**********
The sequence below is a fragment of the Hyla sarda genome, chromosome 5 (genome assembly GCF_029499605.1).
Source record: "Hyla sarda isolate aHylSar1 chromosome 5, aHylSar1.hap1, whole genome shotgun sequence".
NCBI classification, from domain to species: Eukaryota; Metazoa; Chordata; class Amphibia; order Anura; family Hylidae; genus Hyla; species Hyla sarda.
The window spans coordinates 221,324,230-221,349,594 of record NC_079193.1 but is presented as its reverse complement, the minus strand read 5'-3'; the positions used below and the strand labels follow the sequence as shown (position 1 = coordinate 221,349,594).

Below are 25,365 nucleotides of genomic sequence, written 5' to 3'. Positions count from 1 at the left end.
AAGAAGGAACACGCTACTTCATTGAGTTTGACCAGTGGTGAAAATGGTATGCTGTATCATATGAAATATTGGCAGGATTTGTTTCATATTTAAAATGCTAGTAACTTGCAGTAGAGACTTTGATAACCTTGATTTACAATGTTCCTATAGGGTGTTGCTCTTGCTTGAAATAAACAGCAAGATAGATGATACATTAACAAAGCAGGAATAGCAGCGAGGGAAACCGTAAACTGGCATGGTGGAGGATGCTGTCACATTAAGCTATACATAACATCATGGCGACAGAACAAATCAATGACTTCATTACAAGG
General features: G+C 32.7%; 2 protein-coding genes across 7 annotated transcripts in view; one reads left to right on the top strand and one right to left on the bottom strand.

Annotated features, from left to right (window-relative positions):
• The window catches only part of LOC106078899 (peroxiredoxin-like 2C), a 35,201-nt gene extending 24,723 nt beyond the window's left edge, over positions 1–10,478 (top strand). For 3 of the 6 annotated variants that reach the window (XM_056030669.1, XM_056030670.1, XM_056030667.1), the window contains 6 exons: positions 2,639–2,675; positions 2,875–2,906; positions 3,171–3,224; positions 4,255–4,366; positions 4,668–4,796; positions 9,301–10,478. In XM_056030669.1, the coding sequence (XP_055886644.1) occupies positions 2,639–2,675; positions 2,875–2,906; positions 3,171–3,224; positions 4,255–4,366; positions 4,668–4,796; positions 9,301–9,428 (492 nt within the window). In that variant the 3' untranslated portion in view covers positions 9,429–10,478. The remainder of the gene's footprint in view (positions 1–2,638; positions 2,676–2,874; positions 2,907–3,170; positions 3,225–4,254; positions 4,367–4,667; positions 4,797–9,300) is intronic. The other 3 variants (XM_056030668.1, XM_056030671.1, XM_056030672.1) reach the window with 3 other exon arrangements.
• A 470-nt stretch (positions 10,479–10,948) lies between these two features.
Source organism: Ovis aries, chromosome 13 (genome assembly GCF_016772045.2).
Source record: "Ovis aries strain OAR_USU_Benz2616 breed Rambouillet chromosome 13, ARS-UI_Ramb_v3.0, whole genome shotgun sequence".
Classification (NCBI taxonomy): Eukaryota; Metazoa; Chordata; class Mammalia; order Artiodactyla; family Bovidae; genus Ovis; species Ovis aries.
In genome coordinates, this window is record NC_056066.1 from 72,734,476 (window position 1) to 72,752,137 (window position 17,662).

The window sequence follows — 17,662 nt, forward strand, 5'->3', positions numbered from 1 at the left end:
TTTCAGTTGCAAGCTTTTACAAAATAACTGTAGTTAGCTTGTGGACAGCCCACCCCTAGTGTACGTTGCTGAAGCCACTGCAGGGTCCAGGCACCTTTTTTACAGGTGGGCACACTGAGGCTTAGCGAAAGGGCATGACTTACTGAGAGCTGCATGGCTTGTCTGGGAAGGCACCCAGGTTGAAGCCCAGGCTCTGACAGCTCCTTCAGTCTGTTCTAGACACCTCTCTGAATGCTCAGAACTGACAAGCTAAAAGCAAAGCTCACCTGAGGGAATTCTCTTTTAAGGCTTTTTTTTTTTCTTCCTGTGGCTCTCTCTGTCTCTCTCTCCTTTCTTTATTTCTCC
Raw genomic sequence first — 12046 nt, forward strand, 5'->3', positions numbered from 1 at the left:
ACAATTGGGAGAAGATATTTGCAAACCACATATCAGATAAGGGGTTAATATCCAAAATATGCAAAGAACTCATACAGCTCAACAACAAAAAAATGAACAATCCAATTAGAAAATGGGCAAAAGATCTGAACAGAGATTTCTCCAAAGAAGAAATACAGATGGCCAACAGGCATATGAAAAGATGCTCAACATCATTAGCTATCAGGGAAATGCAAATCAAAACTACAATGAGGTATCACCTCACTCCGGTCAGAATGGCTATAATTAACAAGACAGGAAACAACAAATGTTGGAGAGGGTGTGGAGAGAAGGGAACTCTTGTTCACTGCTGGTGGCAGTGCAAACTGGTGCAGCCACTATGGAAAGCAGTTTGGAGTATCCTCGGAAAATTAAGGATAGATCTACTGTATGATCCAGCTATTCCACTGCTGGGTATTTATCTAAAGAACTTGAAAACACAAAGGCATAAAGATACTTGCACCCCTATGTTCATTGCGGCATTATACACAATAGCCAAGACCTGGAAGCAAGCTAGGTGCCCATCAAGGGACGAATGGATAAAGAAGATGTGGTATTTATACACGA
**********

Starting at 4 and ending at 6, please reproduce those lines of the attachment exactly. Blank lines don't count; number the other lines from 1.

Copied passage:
The window spans coordinates 221,324,230-221,349,594 of record NC_079193.1 but is presented as its reverse complement, the minus strand read 5'-3'; the positions used below and the strand labels follow the sequence as shown (position 1 = coordinate 221,349,594).

Below are 25,365 nucleotides of genomic sequence, written 5' to 3'. Positions count from 1 at the left end.
AAGAAGGAACACGCTACTTCATTGAGTTTGACCAGTGGTGAAAATGGTATGCTGTATCATATGAAATATTGGCAGGATTTGTTTCATATTTAAAATGCTAGTAACTTGCAGTAGAGACTTTGATAACCTTGATTTACAATGTTCCTATAGGGTGTTGCTCTTGCTTGAAATAAACAGCAAGATAGATGATACATTAACAAAGCAGGAATAGCAGCGAGGGAAACCGTAAACTGGCATGGTGGAGGATGCTGTCACATTAAGCTATACATAACATCATGGCGACAGAACAAATCAATGACTTCATTACAAGG